Holzinger A., Nischelwitzer A.K. (2006) People with Motor and Mobility Impairment: Innovative Multimodal Interfaces to Wheelchairs. In: Miesenberger K., Klaus J., Zagler W.L., Karshmer A.I. (eds) Computers Helping People with Special Needs. ICCHP 2006. Lecture Notes in Computer Science, vol 4061. Springer, Berlin, Heidelberg
Standard Interfaces have limited accessibility. Multimodal user interfaces combine various input and output modalities (including seeing/vision, hearing/audition, haptic/tactile, taste/gustation, smell/olfaction etc.), which are a classical research area in Human-Computer Interaction. One of the advantages of multiple modalities is increased flexibility in Usability. The weaknesses of one modality are offset by the strengths of another. For example, on a mobile device with a small visual interface and keypad, a word may be quite difficult to read/type, however very easy to say/listen. Such interfaces, in combination with mobile technologies, can have tremendous implications for accessibility and consequently, they are a potential benefit for people with a wide variety of impairments. Multimodal interfaces must be designed and developed exactly to fit the needs, requirements, abilities and different knowledge levels of the targeted end-users. It is also important to consider different contexts of use. However, in order to achieve advances in both research and development of such interfaces, it is essential to bring researchers and practitioners from Psychology and Computer Science together.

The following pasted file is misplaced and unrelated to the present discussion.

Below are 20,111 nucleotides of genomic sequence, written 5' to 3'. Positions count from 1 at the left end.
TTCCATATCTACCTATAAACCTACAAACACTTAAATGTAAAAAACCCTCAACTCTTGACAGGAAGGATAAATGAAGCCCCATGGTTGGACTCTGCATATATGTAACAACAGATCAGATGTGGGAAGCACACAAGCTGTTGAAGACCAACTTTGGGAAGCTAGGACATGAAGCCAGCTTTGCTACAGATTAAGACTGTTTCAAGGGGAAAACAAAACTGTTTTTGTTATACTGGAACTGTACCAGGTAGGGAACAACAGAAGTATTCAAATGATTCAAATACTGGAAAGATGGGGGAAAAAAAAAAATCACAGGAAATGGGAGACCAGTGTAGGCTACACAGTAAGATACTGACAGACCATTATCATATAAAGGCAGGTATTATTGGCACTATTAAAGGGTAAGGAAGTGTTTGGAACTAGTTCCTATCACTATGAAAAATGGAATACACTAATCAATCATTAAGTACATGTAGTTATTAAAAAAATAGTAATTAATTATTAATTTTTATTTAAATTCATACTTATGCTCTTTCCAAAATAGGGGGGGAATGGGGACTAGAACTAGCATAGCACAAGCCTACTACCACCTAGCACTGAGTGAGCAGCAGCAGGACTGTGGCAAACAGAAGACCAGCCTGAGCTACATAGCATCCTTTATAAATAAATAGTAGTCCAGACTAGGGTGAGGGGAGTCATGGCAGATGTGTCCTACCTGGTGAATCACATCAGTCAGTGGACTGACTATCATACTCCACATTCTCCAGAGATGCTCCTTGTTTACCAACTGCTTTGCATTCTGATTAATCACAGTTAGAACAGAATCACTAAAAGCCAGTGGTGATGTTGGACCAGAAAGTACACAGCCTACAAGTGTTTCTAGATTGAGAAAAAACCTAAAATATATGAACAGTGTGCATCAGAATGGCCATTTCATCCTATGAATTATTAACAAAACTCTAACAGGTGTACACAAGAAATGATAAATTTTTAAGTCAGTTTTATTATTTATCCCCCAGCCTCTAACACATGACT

Today, together for better interfaces of tomorrow!
Human-Computer Interaction & Usability Engineering (HCI&UE) Multimodal User Interfaces (MUI) Auditive User Interfaces (AUI)